Condition category
Infections and Infestations
Date applied
29/02/2012
Date assigned
24/04/2012
Last edited
19/02/2016
Prospective/Retrospective
Prospectively registered
Overall trial status
Completed
Recruitment status
No longer recruiting

Plain English Summary

Background and study aims
Patients who are admitted to an Intensive Care Unit with severe infections (called sepsis) have a very high risk of death. We have shown in laboratory studies that melatonin can be of benefit. This is because melatonin is a very powerful antioxidant and can protect cells and organs against the damage caused by severe infections. We would like to give melatonin to patients with sepsis but we need to get some key information in healthy subjects first so we can decide what dose to give. In this study we will give groups of healthy men different doses of melatonin to provide crucial information for a further study (clinical trial) of melatonin in patients with sepsis. The main aim is to see how well different doses of melatonin are tolerated. We will also measure levels of melatonin and related substances in the blood and urine This will tell us how quickly the doses are processed in the body. If we find that melatonin is able to protect cells in patients with sepsis, this might mean treatment will also reduce the death rate.

Who can participate?
Male participants, aged between 18 and 30 years old, weighing less than 100kg, not taking any medication.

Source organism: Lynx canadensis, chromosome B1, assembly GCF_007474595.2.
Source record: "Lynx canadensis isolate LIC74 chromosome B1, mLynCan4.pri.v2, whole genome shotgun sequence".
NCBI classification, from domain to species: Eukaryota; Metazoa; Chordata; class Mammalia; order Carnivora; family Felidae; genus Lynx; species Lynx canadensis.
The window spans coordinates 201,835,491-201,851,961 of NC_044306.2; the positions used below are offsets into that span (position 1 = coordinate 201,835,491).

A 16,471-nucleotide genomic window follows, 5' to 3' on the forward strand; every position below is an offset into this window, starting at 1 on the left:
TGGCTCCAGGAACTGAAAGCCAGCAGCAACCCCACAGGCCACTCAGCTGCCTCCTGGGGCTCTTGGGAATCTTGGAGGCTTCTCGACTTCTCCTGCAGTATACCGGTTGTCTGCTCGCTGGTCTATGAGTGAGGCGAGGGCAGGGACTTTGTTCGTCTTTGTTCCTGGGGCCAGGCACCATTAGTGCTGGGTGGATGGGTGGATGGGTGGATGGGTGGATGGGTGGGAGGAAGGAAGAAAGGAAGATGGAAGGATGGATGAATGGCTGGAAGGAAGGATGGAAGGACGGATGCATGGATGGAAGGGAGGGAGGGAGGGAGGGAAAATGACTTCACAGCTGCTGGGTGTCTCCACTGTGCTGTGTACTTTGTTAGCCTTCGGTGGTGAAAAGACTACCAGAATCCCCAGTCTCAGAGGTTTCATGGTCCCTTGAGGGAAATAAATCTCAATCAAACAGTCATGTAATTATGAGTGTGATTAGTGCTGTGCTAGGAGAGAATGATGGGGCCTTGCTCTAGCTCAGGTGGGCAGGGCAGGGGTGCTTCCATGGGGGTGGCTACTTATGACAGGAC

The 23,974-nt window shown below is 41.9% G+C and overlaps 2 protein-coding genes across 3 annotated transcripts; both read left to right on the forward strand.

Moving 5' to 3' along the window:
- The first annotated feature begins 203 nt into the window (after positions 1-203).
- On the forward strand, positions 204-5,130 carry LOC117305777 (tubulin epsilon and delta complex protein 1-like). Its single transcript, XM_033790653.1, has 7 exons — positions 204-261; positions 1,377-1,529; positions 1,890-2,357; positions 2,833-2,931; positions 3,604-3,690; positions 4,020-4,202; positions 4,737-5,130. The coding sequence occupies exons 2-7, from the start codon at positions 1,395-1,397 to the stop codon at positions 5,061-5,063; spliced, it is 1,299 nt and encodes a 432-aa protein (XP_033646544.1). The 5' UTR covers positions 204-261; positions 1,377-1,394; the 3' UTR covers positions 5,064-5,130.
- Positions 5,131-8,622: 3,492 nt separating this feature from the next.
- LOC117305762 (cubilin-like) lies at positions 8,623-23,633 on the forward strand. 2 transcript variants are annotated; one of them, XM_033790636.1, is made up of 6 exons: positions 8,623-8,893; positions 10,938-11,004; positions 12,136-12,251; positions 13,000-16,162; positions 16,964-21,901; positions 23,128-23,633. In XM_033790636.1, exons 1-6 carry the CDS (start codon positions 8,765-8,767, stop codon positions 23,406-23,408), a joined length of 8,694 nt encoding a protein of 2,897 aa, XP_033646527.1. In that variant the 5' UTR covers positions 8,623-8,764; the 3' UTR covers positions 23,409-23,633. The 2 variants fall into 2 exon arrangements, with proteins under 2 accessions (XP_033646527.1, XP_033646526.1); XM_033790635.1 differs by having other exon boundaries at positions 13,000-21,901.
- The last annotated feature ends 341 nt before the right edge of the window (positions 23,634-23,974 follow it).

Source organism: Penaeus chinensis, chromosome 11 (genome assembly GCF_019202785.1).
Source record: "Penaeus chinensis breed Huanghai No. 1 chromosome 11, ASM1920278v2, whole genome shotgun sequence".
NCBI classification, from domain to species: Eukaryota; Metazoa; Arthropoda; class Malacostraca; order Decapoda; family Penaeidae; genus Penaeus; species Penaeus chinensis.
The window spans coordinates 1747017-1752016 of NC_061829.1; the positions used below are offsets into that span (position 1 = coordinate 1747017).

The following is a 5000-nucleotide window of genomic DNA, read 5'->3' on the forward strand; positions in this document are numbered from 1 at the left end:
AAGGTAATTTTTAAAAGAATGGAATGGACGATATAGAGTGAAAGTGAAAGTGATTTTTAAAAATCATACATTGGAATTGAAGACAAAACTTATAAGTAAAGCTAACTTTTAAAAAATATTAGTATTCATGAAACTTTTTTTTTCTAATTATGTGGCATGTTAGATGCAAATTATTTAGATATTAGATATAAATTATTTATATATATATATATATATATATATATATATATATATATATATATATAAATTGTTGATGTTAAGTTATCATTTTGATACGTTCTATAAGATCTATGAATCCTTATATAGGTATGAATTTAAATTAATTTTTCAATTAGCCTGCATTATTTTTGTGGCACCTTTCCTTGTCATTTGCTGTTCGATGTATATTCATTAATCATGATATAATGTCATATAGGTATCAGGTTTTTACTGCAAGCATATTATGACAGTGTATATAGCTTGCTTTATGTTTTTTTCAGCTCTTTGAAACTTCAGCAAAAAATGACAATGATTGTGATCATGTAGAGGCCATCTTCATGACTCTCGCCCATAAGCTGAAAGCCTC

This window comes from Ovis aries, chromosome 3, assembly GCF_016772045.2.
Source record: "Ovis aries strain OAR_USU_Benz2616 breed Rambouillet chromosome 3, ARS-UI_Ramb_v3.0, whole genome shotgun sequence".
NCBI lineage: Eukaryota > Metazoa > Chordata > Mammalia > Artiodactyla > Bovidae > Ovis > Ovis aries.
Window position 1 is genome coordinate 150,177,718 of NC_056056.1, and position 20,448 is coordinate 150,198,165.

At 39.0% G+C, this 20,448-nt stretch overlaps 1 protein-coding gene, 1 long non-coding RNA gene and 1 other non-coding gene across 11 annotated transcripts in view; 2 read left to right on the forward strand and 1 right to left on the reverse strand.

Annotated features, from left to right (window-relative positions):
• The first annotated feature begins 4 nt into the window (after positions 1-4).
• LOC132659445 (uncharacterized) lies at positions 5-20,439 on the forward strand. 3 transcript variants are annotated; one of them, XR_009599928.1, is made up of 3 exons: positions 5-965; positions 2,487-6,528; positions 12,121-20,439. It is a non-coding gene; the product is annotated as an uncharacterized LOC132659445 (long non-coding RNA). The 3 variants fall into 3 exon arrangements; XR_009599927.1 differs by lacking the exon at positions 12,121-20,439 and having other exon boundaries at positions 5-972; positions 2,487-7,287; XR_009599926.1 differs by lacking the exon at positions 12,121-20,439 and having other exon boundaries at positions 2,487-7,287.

What does the study involve?
Participants will be given a single dose of melatonin (20-100mg) as oral capsules and will be monitored for 6 hours. This will include heart rate, temperature, blood pressure and also blood sampling and urine collection. A week later participants will fill in a questionnaire. The doses given will gradually increase, with each group of 5 people getting the same dose. The decision to increase the dose will be made by an independent groups of doctors, not the researchers.

What are the possible benefits and risks of participating?
Melatonin is a naturally occurring hormone which controls the sleep wake cycle. Melatonin manufactured as a drug has been used for several years as a treatment for jet lag. It has also been used in other clinical studies in various doses and the only common side effect is drowsiness. There have been some rare reports of slight nausea with very high doses but other side effects have not been reported. The needle used to put a tube into a vein to take blood samples may sting a bit and may cause bruising but this is likely to be very transient. There is no direct benefit to taking part but the study will provide essential information which will help decide what dose of melatonin to give to patients in the future.

Where is the study run from?
At Aberdeen Royal Infirmary in Scotland and is organised by researchers at the University of Aberdeen (UK)

When is the study starting and how long is it expected to run for?
June 2012 and will last for 1 year

Who is funding the study?
Chief Scientist Office (Experimental and Translational Medicine Board), UK

Who is the main contact?
Professor Helen Galley